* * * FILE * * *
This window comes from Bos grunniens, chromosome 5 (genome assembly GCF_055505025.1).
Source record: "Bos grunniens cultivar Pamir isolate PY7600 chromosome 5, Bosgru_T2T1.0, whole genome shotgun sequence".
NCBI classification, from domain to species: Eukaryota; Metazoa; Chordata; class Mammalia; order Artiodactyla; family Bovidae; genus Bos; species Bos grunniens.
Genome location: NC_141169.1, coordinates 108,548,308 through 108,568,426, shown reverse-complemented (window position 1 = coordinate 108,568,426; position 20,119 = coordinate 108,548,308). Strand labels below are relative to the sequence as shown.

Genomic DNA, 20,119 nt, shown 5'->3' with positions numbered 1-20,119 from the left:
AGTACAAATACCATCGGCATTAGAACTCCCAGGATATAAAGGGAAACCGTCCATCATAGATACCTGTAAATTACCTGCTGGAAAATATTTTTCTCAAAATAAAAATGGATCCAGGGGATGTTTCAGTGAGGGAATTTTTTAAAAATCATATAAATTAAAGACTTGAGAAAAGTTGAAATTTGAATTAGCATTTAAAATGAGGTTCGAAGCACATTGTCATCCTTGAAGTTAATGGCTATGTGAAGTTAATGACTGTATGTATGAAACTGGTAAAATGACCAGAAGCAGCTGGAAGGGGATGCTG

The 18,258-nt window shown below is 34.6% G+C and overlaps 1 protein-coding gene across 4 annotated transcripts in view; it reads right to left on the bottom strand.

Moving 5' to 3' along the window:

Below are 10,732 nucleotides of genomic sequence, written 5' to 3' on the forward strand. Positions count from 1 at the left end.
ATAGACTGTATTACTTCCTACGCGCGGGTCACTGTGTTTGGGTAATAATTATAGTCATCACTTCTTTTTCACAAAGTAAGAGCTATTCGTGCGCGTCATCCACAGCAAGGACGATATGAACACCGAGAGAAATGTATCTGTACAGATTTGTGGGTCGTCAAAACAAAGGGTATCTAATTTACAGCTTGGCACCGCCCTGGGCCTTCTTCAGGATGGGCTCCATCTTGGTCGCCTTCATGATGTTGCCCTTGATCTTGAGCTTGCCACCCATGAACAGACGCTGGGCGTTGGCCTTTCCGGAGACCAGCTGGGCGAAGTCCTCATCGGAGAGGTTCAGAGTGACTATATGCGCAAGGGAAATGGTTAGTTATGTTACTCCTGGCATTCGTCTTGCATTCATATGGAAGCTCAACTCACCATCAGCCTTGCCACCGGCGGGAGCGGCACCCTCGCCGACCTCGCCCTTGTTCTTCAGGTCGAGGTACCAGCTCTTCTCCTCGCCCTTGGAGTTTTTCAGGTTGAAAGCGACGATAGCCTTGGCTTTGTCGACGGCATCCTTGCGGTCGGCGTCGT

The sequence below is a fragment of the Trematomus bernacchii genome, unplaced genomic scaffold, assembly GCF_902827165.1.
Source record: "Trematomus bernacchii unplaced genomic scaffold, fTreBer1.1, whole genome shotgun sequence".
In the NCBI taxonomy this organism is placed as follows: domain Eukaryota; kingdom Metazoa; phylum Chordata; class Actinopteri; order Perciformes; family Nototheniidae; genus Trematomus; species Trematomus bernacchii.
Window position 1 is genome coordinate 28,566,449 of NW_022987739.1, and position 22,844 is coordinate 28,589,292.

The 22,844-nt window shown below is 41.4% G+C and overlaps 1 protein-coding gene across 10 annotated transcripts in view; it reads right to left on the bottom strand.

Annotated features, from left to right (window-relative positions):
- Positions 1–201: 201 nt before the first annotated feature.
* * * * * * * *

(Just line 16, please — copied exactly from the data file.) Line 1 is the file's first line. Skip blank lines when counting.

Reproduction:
Annotated features, from left to right (window-relative positions):